Now in its seventh series, the much-loved UK television show Great British Bake Off (GBBO) has returned to our screens once again. With the first episode of the series airing to 10 million viewers, #GBBO is now the third most important event in the home baking calendar, behind only Christmas and Easter. GDR Innovation Researcher Harriet Cox explores the “Bake Off effect”.
Research by Verdict Retail predicts that the UK cooking and baking market will grow by £21.4m to £1.1bn this year, as the “Bake Off effect” sweeps the country. But how can brands and retailers align themselves with what has become a British institution and secure a slice of the action?
As the series progresses, social media will undoubtedly play a key role in ensuring retailers are ready with a quick response at the shelf, putting products in customers’ hands at the right moment. Each week the show reveals what the Bake Off challenge will be the following week, giving retailers a small hint at what ingredients will be in demand. But, ultimately, it is down to the agility of in-house buying teams to rise to the challenge, working closely with online and social media teams to monitor trending topics and unexpected ingredients.
In an effort to stay ahead of the curve, the weeks leading up to the series saw retailers taking to social media to promote recipe ideas, spark baking related conversation and push products that can be used to create the ultimate showstopper.
Engaging with the social media buzz surrounding the show, kitchen and cookware brand Lakeland has launched its #mylakelandbake competition. Inviting the public to bake treats in line with the programme’s theme each week, participants must submit photos of their showstoppers via Twitter, Instagram or its blog using the competition’s hashtag for a chance to win £50 worth of Lakeland vouchers.
The retailer witnessed first-hand the impact that Bake Off can have on sales when the demand for its anti-gravity cake kits skyrocketed after last year’s winner Nadiya Hussain used one to make a floating drink can magically hover above a cheesecake. “Our original anti-gravity cake kit is now in our top five bakeware best sellers,” Veronica Davidson, the brand’s bakeware buyer, revealed to The Guardian.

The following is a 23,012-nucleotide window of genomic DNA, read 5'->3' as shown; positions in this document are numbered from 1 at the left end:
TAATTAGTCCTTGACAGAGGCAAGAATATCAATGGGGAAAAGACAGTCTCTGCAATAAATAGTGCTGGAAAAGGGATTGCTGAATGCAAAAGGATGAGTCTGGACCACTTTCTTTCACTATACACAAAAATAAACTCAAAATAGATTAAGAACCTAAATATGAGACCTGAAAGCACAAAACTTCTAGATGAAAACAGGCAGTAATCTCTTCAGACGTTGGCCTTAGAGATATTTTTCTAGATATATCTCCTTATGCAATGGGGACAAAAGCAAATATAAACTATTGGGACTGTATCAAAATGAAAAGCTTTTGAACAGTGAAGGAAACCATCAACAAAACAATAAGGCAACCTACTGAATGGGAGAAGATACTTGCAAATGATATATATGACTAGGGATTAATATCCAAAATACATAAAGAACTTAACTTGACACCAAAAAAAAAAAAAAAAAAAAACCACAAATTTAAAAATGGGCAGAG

Supermarkets have also reported huge spikes in the sale of featured ingredients after the show airs each week. Last series, Waitrose reported a 180% rise in the sale of goldenberries, flaked almond sales increased by 103% and crystallised ginger sales rose by a whopping 315%.
Tackling what’s trending, this year Morrisons supermarket has appointed a dedicated ‘Bake Officer’. Tasked with making sure the shelves in its 492 stores are fully stocked, not only with baking basics, but also wild card ingredients that appear on the show – the Bake Officer will be required to stay in tune with the retailer’s customer base and react fast to online chatter surrounding the show.
While physical retailers are making sure the shelves are fully stocked, there is also a focussed effort on e-commerce. With 31% of cooking and baking shoppers conducting research online, supermarkets are making sure baked goods and ingredients are front of mind. Content featuring recipes and suggestions aims to inspire customers to get their bake on, or at the very least to enjoy a sweet treat.
Sainsbury’s, for example, is targeting those who are Baking Bad or just Berry lazy (sorry!) at the online checkout. It is prompting customers to add treats that have featured in the show, such as Viennese Whirls and Jaffa Cakes, to their baskets at the point of purchase.
With bread week fast approaching we’re hoping that retailers can rise to the challenge and continue to prove their worth.
Ready. Set. Baaaaaakkkkke!